PETA’s biggest problem is that the mainstream identifies it as being part of the fringe. I’m not sure if the nearly-naked women showering on street corners helps its image or hurts it. Probably depends on who the women are.

    Published on: May 24, 2010

    The Wall Street Journal reports this morning that soft drink manufacturers “have intensified a fight against proposed taxes on their products, as a growing number of cities and states are weighing the measures to help fill depleted coffers ... The moves come as officials in at least 20 cities and states have proposed new taxes or the removal of tax exemptions on non-alcoholic beverages so far this year. The beverage industry has spent millions of dollars since 2009 on lobbying and advertising against proposed taxes, including a federal tax initially proposed as part of the health-care reform bill.”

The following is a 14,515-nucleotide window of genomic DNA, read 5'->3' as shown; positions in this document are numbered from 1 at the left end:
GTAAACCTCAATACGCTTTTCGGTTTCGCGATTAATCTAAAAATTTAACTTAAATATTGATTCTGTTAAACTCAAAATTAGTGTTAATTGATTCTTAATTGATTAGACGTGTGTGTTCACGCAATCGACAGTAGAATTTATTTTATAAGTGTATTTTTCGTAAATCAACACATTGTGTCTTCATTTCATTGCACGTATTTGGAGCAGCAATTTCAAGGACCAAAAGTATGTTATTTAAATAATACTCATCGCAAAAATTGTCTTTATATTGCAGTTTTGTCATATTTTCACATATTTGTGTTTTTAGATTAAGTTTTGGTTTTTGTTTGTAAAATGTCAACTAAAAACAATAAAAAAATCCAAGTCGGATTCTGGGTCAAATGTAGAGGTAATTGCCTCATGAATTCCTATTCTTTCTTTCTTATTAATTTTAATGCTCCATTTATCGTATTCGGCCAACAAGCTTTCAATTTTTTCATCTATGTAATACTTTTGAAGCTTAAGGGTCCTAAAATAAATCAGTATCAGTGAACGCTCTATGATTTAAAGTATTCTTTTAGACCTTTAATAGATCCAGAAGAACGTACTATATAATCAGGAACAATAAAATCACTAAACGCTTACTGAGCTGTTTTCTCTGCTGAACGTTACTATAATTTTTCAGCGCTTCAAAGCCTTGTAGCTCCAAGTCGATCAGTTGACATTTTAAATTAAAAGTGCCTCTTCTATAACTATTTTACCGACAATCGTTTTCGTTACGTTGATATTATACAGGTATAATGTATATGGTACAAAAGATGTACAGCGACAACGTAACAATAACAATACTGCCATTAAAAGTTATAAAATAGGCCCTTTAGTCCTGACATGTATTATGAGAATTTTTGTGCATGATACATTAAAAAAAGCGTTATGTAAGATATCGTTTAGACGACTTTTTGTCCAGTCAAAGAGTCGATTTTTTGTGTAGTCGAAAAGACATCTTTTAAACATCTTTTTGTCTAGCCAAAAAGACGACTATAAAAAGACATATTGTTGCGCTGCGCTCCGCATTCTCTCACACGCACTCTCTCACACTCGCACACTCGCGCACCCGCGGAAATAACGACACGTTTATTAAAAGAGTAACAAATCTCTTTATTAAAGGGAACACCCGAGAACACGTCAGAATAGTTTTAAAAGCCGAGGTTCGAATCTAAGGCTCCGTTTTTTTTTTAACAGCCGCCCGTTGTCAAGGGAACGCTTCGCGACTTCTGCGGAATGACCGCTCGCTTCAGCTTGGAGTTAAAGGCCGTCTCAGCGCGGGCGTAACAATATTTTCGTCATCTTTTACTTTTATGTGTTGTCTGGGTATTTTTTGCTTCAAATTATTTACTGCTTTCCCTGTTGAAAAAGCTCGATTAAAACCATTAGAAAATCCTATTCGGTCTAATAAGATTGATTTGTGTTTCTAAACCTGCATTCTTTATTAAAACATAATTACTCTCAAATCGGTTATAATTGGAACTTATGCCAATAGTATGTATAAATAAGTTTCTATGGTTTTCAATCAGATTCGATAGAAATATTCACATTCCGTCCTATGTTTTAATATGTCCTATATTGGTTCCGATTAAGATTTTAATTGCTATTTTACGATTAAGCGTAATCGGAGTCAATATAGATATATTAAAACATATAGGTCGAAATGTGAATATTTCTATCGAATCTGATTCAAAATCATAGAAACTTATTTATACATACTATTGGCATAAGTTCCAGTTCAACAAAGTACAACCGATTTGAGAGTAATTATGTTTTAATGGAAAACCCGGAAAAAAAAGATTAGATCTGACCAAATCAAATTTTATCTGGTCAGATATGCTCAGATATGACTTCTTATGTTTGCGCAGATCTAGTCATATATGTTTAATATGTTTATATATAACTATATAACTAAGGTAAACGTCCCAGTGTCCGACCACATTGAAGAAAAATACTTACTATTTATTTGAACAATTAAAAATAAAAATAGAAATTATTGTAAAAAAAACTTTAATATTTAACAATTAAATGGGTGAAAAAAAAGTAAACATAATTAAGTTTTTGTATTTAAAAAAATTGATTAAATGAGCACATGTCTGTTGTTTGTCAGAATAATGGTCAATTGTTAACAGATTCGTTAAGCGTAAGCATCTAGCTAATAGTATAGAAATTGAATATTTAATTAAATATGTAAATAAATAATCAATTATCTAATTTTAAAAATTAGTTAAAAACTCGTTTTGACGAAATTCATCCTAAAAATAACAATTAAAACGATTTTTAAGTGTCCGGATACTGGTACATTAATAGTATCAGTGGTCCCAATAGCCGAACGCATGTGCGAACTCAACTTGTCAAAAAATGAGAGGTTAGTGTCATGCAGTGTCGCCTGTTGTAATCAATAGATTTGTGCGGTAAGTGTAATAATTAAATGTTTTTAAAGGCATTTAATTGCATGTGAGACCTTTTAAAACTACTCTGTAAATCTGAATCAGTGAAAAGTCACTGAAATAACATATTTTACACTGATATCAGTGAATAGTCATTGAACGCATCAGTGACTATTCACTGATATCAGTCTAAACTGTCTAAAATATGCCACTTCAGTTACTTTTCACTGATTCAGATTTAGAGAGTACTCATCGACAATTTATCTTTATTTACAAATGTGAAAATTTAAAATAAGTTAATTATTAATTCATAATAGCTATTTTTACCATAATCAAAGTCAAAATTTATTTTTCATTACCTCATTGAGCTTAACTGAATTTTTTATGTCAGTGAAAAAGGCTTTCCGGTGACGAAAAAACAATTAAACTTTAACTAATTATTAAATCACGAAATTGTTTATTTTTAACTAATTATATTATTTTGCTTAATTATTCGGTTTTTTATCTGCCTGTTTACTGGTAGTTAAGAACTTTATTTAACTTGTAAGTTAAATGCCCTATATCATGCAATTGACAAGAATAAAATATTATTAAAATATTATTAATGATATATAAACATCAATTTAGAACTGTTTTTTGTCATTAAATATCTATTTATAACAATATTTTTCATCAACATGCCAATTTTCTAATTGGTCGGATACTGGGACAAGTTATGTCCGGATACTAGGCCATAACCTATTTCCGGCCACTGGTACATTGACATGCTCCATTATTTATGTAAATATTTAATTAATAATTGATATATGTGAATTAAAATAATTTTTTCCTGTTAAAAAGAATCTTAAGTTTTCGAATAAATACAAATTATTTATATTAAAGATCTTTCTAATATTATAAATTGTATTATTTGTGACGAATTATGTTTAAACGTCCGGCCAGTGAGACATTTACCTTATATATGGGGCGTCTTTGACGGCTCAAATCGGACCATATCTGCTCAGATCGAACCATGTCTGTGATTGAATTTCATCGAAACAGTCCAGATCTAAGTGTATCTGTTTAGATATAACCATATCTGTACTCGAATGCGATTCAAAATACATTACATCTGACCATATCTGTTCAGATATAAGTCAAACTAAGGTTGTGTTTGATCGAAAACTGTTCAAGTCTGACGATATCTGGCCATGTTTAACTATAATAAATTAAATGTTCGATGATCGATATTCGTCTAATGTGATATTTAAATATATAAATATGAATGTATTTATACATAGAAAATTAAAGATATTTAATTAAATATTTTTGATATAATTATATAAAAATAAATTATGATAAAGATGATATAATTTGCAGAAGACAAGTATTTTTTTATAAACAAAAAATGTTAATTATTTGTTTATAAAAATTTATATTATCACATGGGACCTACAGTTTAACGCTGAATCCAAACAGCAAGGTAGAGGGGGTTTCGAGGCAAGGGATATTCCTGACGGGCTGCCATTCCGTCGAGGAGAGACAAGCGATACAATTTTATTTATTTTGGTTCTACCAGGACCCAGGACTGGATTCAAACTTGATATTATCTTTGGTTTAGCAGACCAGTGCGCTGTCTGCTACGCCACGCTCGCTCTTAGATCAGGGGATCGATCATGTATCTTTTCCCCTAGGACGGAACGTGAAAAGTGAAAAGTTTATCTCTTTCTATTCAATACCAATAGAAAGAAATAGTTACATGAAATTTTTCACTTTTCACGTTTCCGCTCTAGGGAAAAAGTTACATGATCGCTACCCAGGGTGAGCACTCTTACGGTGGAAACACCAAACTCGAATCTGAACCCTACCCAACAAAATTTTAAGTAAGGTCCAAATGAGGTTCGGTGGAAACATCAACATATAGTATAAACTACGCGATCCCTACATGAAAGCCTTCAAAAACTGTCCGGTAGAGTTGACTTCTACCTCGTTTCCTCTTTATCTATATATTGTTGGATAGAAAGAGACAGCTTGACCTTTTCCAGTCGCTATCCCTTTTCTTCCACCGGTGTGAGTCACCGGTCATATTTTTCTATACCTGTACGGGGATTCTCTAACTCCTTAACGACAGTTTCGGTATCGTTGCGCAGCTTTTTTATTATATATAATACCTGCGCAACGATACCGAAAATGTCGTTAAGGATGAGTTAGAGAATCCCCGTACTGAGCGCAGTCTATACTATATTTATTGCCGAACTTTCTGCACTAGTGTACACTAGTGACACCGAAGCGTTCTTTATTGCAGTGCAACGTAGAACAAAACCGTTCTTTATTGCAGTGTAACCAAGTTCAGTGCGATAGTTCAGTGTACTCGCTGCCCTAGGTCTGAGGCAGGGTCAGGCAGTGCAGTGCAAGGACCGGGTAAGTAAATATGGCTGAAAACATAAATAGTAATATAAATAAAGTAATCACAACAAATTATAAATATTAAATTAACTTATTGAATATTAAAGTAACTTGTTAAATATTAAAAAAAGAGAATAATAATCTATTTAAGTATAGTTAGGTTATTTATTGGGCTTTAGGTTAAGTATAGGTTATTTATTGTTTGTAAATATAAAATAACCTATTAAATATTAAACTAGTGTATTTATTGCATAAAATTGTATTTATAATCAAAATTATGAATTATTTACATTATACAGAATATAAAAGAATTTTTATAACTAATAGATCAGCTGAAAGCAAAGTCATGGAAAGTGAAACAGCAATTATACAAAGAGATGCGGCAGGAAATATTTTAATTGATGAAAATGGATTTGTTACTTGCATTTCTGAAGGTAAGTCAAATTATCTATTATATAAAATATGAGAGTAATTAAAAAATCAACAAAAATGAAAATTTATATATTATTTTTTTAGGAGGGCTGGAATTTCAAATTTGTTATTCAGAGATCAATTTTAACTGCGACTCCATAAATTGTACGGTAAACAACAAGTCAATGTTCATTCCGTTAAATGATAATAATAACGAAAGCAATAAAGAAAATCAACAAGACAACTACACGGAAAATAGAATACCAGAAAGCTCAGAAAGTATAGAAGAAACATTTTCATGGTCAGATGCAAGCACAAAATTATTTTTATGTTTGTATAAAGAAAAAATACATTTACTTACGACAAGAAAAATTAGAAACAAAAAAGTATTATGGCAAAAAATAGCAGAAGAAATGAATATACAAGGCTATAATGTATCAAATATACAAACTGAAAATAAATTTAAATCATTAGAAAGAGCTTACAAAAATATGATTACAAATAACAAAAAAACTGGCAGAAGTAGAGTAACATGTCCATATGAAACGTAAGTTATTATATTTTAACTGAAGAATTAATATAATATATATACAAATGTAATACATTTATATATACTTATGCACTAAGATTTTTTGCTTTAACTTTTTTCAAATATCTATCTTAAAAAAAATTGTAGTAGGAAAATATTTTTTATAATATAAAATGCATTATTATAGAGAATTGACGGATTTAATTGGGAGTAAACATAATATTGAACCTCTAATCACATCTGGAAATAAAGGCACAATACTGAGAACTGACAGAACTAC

Among the initiatives being taken by manufacturers:

    • “A soft-drink bottler offered what it called a $10 million good-will-gesture donation for health and recreation programs in Philadelphia, as city officials there considered a proposal for an excise tax to help plug a budget hole and fight obesity.”

    • “Industry officials are also considering trying to organize a referendum in Washington state to repeal a three-year excise tax on carbonated beverages of two cents on every 12 ounces.”

    The Journal notes that when it comes to soda taxes, there actually has been more smoke than fire - few taxes have actually been implemented, with only the state of Washington approving such a tax.
    KC's View:

    Published on: May 24, 2010